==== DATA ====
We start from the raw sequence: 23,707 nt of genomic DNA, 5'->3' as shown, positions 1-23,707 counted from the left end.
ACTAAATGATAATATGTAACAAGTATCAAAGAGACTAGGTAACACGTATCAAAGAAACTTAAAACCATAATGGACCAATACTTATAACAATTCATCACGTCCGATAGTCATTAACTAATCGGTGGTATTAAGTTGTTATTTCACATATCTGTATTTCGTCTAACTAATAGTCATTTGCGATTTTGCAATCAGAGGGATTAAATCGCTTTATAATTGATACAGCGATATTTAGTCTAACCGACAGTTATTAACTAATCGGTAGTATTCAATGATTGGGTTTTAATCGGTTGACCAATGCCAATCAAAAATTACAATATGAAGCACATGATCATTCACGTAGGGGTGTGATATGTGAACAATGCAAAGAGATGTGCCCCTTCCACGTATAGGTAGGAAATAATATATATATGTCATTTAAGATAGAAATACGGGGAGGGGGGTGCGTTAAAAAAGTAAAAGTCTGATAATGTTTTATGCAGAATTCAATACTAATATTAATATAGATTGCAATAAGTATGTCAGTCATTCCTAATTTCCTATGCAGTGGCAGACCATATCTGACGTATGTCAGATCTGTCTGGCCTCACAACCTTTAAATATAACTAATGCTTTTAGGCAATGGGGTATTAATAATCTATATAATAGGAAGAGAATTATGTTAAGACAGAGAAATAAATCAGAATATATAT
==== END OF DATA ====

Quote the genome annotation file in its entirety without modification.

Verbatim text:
We start from the raw sequence: 23,707 nt of genomic DNA, 5'->3' as shown, positions 1-23,707 counted from the left end.
ACTAAATGATAATATGTAACAAGTATCAAAGAGACTAGGTAACACGTATCAAAGAAACTTAAAACCATAATGGACCAATACTTATAACAATTCATCACGTCCGATAGTCATTAACTAATCGGTGGTATTAAGTTGTTATTTCACATATCTGTATTTCGTCTAACTAATAGTCATTTGCGATTTTGCAATCAGAGGGATTAAATCGCTTTATAATTGATACAGCGATATTTAGTCTAACCGACAGTTATTAACTAATCGGTAGTATTCAATGATTGGGTTTTAATCGGTTGACCAATGCCAATCAAAAATTACAATATGAAGCACATGATCATTCACGTAGGGGTGTGATATGTGAACAATGCAAAGAGATGTGCCCCTTCCACGTATAGGTAGGAAATAATATATATATGTCATTTAAGATAGAAATACGGGGAGGGGGGTGCGTTAAAAAAGTAAAAGTCTGATAATGTTTTATGCAGAATTCAATACTAATATTAATATAGATTGCAATAAGTATGTCAGTCATTCCTAATTTCCTATGCAGTGGCAGACCATATCTGACGTATGTCAGATCTGTCTGGCCTCACAACCTTTAAATATAACTAATGCTTTTAGGCAATGGGGTATTAATAATCTATATAATAGGAAGAGAATTATGTTAAGACAGAGAAATAAATCAGAATATATAT